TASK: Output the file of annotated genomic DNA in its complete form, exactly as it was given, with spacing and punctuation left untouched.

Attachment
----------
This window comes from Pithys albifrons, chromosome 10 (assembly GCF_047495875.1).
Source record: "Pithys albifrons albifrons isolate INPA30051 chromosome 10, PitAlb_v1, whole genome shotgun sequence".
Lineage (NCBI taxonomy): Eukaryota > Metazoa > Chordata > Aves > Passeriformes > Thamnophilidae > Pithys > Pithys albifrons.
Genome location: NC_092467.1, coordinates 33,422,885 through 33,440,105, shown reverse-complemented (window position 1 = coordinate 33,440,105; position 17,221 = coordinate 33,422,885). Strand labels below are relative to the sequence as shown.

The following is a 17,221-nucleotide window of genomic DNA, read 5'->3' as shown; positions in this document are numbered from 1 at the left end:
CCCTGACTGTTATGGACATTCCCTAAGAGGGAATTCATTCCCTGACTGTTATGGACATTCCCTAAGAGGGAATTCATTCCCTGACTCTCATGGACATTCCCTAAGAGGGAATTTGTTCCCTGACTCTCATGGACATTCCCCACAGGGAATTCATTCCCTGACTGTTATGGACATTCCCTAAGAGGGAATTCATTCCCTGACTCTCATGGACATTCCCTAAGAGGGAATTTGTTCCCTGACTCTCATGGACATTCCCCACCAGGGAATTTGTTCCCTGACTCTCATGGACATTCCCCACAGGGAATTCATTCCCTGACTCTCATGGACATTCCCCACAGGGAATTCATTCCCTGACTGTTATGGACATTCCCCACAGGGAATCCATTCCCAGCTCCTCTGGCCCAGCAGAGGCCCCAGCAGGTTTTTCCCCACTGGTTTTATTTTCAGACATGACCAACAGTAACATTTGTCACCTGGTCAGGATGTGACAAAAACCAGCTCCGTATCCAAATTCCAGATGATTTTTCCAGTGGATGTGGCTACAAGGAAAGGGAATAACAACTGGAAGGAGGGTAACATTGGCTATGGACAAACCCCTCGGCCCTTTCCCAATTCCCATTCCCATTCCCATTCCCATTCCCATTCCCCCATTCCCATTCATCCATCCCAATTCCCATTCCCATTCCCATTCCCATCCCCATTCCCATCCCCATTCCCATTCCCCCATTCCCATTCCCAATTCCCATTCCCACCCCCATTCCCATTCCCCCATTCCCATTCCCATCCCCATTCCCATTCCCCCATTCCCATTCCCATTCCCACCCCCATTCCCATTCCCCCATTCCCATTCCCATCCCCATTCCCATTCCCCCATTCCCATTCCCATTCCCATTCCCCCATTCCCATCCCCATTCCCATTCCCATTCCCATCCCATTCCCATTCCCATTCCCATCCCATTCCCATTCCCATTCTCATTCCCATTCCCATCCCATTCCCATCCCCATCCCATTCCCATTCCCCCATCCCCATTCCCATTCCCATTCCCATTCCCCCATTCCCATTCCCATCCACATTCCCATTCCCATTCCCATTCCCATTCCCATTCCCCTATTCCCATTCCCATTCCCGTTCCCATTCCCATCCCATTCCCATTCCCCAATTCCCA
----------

This window comes from Pithys albifrons, chromosome 10 (assembly GCF_047495875.1).
Source record: "Pithys albifrons albifrons isolate INPA30051 chromosome 10, PitAlb_v1, whole genome shotgun sequence".
Lineage (NCBI taxonomy): Eukaryota > Metazoa > Chordata > Aves > Passeriformes > Thamnophilidae > Pithys > Pithys albifrons.
Genome location: NC_092467.1, coordinates 33,422,885 through 33,440,105, shown reverse-complemented (window position 1 = coordinate 33,440,105; position 17,221 = coordinate 33,422,885). Strand labels below are relative to the sequence as shown.

The following is a 17,221-nucleotide window of genomic DNA, read 5'->3' as shown; positions in this document are numbered from 1 at the left end:
CCCTGACTGTTATGGACATTCCCTAAGAGGGAATTCATTCCCTGACTGTTATGGACATTCCCTAAGAGGGAATTCATTCCCTGACTCTCATGGACATTCCCTAAGAGGGAATTTGTTCCCTGACTCTCATGGACATTCCCCACAGGGAATTCATTCCCTGACTGTTATGGACATTCCCTAAGAGGGAATTCATTCCCTGACTCTCATGGACATTCCCTAAGAGGGAATTTGTTCCCTGACTCTCATGGACATTCCCCACCAGGGAATTTGTTCCCTGACTCTCATGGACATTCCCCACAGGGAATTCATTCCCTGACTCTCATGGACATTCCCCACAGGGAATTCATTCCCTGACTGTTATGGACATTCCCCACAGGGAATCCATTCCCAGCTCCTCTGGCCCAGCAGAGGCCCCAGCAGGTTTTTCCCCACTGGTTTTATTTTCAGACATGACCAACAGTAACATTTGTCACCTGGTCAGGATGTGACAAAAACCAGCTCCGTATCCAAATTCCAGATGATTTTTCCAGTGGATGTGGCTACAAGGAAAGGGAATAACAACTGGAAGGAGGGTAACATTGGCTATGGACAAACCCCTCGGCCCTTTCCCAATTCCCATTCCCATTCCCATTCCCATTCCCATTCCCCCATTCCCATTCATCCATCCCAATTCCCATTCCCATTCCCATTCCCATCCCCATTCCCATCCCCATTCCCATTCCCCCATTCCCATTCCCAATTCCCATTCCCACCCCCATTCCCATTCCCCCATTCCCATTCCCATCCCCATTCCCATTCCCCCATTCCCATTCCCATTCCCACCCCCATTCCCATTCCCCCATTCCCATTCCCATCCCCATTCCCATTCCCCCATTCCCATTCCCATTCCCATTCCCCCATTCCCATCCCCATTCCCATTCCCATTCCCATCCCATTCCCATTCCCATTCCCATCCCATTCCCATTCCCATTCTCATTCCCATTCCCATCCCATTCCCATCCCCATCCCATTCCCATTCCCCCATCCCCATTCCCATTCCCATTCCCATTCCCCCATTCCCATTCCCATCCACATTCCCATTCCCATTCCCATTCCCATTCCCATTCCCCTATTCCCATTCCCATTCCCGTTCCCATTCCCATCCCATTCCCATTCCCCAATTCCCA